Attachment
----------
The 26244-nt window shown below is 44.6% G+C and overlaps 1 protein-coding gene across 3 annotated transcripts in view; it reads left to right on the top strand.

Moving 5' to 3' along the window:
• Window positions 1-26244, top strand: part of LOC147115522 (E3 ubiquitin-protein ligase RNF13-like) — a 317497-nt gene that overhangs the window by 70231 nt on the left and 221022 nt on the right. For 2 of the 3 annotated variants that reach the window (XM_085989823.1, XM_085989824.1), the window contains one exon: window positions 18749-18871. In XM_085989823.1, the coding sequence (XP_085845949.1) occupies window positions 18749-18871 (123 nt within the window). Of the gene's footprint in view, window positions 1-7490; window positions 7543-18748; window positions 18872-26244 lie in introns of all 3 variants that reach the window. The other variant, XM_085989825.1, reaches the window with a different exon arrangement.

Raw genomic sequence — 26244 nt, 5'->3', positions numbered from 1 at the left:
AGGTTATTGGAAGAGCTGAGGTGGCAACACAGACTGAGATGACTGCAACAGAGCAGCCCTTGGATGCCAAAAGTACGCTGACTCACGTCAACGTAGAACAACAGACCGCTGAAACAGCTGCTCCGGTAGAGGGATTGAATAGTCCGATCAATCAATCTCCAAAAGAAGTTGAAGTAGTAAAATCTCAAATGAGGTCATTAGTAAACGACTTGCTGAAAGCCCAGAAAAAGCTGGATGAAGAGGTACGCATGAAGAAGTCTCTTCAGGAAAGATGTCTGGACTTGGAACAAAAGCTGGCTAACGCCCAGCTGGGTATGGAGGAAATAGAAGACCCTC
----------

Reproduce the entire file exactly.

The 26244-nt window shown below is 44.6% G+C and overlaps 1 protein-coding gene across 3 annotated transcripts in view; it reads left to right on the top strand.

Moving 5' to 3' along the window:
• Window positions 1-26244, top strand: part of LOC147115522 (E3 ubiquitin-protein ligase RNF13-like) — a 317497-nt gene that overhangs the window by 70231 nt on the left and 221022 nt on the right. For 2 of the 3 annotated variants that reach the window (XM_085989823.1, XM_085989824.1), the window contains one exon: window positions 18749-18871. In XM_085989823.1, the coding sequence (XP_085845949.1) occupies window positions 18749-18871 (123 nt within the window). Of the gene's footprint in view, window positions 1-7490; window positions 7543-18748; window positions 18872-26244 lie in introns of all 3 variants that reach the window. The other variant, XM_085989825.1, reaches the window with a different exon arrangement.

Raw genomic sequence — 26244 nt, 5'->3', positions numbered from 1 at the left:
AGGTTATTGGAAGAGCTGAGGTGGCAACACAGACTGAGATGACTGCAACAGAGCAGCCCTTGGATGCCAAAAGTACGCTGACTCACGTCAACGTAGAACAACAGACCGCTGAAACAGCTGCTCCGGTAGAGGGATTGAATAGTCCGATCAATCAATCTCCAAAAGAAGTTGAAGTAGTAAAATCTCAAATGAGGTCATTAGTAAACGACTTGCTGAAAGCCCAGAAAAAGCTGGATGAAGAGGTACGCATGAAGAAGTCTCTTCAGGAAAGATGTCTGGACTTGGAACAAAAGCTGGCTAACGCCCAGCTGGGTATGGAGGAAATAGAAGACCCTC